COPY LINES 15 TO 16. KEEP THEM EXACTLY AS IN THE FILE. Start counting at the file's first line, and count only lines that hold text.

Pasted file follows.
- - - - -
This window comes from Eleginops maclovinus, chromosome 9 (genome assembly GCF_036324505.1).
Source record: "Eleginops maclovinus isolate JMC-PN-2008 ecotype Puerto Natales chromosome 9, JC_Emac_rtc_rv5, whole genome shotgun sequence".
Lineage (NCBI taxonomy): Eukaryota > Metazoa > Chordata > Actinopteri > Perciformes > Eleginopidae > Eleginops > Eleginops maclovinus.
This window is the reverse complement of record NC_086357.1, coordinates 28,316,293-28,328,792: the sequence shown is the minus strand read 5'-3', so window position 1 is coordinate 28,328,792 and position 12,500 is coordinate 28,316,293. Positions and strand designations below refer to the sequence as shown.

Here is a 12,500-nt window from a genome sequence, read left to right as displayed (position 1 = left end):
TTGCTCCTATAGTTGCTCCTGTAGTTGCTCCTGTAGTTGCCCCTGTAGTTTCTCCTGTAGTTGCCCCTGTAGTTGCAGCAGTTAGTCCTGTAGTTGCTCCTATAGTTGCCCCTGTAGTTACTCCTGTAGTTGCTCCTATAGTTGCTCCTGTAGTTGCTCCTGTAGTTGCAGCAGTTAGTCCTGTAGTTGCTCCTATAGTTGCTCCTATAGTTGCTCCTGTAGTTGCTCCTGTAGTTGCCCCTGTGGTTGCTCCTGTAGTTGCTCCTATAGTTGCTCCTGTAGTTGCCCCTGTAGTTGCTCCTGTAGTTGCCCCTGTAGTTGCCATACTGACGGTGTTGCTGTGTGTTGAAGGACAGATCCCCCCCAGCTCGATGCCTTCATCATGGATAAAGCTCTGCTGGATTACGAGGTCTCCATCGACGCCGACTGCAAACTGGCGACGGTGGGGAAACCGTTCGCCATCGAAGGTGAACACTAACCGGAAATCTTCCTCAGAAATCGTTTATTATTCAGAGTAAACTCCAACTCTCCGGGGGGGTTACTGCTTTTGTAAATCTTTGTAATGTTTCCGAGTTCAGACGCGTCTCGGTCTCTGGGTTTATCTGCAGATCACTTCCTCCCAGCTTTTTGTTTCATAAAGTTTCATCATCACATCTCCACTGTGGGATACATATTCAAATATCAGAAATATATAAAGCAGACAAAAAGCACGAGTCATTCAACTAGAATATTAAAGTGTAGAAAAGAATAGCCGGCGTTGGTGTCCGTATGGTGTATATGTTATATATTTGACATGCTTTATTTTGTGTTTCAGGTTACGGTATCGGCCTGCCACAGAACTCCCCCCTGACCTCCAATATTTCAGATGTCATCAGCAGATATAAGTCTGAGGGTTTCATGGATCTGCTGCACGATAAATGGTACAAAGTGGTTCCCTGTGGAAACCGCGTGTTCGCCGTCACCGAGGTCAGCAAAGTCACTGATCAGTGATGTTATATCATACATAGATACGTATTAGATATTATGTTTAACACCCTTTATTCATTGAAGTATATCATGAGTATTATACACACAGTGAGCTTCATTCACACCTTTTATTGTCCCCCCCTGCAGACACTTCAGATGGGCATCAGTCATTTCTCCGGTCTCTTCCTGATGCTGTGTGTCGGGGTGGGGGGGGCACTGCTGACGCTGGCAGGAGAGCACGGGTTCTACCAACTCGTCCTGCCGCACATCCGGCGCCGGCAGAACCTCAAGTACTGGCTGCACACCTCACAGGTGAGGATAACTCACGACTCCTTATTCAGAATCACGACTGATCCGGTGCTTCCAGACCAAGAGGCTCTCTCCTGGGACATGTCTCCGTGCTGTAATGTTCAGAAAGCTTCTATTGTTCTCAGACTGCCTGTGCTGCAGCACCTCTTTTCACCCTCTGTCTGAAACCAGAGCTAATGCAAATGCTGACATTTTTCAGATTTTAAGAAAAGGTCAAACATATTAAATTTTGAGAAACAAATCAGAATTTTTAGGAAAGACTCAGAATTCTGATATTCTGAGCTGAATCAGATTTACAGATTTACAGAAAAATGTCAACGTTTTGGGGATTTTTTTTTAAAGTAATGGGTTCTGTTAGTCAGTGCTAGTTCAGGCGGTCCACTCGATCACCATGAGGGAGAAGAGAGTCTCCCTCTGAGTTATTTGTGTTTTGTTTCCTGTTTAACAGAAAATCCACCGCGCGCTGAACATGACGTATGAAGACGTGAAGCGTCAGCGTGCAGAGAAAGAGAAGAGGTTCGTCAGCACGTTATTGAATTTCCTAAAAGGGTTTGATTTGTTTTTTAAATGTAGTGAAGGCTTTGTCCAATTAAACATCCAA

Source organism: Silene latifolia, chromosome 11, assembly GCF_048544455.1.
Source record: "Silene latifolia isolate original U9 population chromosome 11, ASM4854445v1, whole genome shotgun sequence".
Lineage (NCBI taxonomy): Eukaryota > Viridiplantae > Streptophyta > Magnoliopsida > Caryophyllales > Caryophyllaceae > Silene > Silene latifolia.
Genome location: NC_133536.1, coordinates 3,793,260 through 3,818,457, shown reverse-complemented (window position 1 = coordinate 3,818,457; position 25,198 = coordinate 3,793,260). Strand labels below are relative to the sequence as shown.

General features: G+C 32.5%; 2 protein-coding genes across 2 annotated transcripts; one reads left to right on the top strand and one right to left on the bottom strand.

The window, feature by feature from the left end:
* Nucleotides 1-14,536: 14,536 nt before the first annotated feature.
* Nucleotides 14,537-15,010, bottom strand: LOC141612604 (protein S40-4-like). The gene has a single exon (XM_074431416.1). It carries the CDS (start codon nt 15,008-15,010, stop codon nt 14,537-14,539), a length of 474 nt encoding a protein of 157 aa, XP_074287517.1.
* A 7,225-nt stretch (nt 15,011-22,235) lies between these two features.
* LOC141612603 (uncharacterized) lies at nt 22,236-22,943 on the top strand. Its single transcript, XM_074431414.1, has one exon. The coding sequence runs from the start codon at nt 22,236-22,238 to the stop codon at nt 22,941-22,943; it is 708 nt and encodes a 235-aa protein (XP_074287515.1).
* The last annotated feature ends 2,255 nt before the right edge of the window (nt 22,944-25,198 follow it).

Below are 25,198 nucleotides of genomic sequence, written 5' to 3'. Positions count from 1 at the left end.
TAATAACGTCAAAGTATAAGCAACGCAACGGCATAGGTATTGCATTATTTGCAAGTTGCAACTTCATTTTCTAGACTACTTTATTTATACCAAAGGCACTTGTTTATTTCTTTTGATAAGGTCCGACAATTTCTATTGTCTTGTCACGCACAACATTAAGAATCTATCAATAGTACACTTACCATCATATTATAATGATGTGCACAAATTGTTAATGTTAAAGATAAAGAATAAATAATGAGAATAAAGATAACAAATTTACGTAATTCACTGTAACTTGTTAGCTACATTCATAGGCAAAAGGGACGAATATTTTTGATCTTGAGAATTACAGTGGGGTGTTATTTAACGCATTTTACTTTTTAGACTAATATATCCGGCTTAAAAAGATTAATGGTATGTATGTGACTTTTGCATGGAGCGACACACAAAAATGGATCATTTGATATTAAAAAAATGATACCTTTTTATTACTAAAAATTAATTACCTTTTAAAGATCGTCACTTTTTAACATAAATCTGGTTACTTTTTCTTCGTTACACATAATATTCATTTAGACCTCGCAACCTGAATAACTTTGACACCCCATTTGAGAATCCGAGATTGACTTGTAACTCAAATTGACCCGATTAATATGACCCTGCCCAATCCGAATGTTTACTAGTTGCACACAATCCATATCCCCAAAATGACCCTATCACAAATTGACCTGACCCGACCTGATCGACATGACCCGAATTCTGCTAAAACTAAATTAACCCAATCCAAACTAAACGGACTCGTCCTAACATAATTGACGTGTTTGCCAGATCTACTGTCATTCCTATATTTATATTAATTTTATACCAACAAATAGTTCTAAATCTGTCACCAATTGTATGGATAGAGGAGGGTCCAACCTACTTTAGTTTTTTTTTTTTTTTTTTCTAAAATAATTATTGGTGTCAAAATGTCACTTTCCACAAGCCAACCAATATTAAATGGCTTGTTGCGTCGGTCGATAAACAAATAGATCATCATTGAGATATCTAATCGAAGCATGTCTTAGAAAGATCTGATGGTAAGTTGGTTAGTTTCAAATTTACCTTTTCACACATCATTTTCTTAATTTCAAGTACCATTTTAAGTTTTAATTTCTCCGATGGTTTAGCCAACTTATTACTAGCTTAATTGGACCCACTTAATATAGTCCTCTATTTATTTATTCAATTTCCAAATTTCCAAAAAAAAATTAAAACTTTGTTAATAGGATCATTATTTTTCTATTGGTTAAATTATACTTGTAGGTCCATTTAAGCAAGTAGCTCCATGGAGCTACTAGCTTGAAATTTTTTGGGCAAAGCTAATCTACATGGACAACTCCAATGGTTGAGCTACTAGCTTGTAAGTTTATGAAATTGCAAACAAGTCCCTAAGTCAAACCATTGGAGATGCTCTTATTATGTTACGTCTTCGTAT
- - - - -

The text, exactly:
* A 7,225-nt stretch (nt 15,011-22,235) lies between these two features.
* LOC141612603 (uncharacterized) lies at nt 22,236-22,943 on the top strand. Its single transcript, XM_074431414.1, has one exon. The coding sequence runs from the start codon at nt 22,236-22,238 to the stop codon at nt 22,941-22,943; it is 708 nt and encodes a 235-aa protein (XP_074287515.1).